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    I'm thinking of having a constellation shaped like a set scales, think libra, centered around the archipelago's north star. I will try to get a depiction up soon.

    @Ravana how did you make your pictures?
     
  6. Ravana

    Ravana Istar

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    I used GIMP (the only thing I'm using these days). The actual graphics are the cheap-and-easy way: I just used the dot "brushes" of different sizes to represent brighter or dimmer stars; once I had the layout the way I wanted it, I went back and played with color fills for a bit of variety. (The colors are actually somewhat exaggerated from what you'd really see: the yellow, in particular, probably should be more pale.) Then I added an extra layer for the lines.

    Note that the "scattering" of lesser stars isn't supposed to be typical of the overall night sky: this is supposed to be an open cluster with a much higher density of visible stars than normal, which is why it falls off toward the edges, though this isn't all that apparent since I didn't include a wide-scope view.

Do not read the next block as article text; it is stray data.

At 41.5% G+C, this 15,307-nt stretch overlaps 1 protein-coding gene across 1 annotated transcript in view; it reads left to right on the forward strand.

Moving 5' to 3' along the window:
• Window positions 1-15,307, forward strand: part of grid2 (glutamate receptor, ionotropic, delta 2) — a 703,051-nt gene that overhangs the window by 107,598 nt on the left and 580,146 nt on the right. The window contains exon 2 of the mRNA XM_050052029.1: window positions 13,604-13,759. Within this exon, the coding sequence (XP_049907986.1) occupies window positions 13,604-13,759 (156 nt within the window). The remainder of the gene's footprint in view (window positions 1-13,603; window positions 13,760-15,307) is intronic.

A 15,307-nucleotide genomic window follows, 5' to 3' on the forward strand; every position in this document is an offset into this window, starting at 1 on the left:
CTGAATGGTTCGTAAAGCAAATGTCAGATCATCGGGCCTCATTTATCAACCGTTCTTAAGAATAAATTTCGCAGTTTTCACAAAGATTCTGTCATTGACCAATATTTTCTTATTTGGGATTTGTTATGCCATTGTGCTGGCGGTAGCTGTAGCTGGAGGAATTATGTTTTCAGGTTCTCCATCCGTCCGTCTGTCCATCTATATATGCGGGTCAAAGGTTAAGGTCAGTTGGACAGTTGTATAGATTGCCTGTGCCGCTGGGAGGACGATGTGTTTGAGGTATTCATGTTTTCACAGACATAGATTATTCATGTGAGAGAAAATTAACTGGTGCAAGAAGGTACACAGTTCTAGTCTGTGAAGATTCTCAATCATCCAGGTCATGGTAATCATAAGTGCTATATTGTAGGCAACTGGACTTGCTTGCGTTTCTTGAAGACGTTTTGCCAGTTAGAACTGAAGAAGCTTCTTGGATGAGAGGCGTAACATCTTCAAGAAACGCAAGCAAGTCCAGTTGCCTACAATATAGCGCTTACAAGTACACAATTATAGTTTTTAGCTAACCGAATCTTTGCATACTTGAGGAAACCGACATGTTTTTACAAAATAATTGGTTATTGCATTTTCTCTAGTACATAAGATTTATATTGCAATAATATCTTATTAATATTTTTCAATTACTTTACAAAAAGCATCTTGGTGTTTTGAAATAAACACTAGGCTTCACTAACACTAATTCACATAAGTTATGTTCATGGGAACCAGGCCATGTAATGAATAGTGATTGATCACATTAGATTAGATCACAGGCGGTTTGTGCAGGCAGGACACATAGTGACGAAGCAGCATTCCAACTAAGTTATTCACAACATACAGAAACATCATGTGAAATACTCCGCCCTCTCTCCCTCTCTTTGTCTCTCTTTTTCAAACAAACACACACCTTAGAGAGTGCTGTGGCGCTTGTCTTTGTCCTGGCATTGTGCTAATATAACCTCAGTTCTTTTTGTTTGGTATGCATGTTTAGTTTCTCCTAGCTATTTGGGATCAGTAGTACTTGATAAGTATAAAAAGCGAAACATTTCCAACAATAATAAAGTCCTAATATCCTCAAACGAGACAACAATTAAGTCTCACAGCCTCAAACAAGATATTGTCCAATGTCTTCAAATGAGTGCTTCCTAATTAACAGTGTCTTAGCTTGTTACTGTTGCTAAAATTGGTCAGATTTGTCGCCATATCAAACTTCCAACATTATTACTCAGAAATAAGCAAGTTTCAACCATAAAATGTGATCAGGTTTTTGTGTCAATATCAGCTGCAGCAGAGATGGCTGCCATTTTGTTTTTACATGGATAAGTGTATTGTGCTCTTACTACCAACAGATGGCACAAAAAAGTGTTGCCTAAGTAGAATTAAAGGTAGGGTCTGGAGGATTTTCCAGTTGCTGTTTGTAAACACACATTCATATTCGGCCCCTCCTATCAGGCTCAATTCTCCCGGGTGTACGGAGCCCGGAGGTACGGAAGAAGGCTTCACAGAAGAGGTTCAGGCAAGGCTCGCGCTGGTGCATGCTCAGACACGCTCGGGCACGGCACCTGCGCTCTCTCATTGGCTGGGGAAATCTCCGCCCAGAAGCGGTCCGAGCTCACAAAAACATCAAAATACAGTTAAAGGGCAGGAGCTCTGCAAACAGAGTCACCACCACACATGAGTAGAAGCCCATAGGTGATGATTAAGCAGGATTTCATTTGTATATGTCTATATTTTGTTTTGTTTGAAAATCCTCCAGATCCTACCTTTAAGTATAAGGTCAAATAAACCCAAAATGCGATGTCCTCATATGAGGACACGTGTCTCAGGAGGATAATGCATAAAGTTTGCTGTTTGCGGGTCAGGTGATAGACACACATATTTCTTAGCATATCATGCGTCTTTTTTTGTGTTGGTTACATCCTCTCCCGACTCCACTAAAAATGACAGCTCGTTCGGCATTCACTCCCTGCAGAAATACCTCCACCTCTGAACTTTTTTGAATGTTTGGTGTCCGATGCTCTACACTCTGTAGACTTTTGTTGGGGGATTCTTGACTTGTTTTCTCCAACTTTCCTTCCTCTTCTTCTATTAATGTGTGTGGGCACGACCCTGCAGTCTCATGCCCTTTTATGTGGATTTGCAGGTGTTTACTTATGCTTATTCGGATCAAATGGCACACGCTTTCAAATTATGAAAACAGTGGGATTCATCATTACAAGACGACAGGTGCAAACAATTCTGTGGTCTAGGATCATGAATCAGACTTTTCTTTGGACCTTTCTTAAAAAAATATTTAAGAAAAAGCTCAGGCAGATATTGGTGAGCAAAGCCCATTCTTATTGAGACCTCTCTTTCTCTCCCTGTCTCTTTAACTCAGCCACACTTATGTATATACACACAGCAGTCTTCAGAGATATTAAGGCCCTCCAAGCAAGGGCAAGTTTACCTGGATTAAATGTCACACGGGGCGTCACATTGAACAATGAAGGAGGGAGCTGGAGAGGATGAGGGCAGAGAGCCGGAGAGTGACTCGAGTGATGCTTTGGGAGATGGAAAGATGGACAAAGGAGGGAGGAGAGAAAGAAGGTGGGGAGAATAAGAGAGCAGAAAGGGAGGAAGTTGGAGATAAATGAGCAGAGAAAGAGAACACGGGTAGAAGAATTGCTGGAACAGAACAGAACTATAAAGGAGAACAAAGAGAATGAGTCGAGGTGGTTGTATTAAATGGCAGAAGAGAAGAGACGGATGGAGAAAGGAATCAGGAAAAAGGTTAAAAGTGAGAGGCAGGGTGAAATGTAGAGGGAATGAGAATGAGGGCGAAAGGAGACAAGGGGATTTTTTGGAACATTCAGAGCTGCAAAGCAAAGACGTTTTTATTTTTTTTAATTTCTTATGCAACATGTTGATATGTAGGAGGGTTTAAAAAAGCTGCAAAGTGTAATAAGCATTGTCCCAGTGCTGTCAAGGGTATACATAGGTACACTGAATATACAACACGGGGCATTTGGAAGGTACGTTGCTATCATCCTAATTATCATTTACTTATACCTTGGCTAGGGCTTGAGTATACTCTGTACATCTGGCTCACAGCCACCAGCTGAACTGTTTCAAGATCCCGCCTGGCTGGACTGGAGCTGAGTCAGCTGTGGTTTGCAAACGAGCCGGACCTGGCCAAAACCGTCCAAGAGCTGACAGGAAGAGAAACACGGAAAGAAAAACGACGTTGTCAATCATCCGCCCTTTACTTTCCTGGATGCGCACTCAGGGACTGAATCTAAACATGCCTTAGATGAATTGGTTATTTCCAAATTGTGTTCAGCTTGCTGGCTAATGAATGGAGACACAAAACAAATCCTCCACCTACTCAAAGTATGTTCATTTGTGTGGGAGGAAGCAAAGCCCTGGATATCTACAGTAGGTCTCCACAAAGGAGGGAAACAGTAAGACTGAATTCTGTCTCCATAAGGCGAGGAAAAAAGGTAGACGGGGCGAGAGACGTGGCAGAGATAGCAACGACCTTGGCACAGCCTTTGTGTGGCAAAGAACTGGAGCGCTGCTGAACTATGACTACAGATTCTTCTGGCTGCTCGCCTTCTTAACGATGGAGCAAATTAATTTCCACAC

For other examples, people can look at the zodiac I did for Machiavel; it's post #14 in the "Visual Aids" thread. (You probably already have, of course.) One thing that I knew going in, but which still caused me a bit of a problem as I went, was in trying not to have the star arrangements be too "convenient." I think I succeeded fairly well, because looking at that file without the lines, I was having trouble seeing the shapes some times. Mixing brighter and dimmer stars helped a lot with that, especially since the brightest stars often don't appear at the "obvious" places. And that's also without any stars from outside the constellations, apart from the few that make up combination shapes. If I threw a few of those in, and took the lines out, it might be interesting to see what shapes other people came up with that I didn't intend. I may add the "unenhanced" version for comparison, though that's more of an academic exercise than something the game needs. In fact, maybe I'll just do a more-or-less random chunk of sky, post it here, and see what constellations everyone else sees in it… could be fun. ;)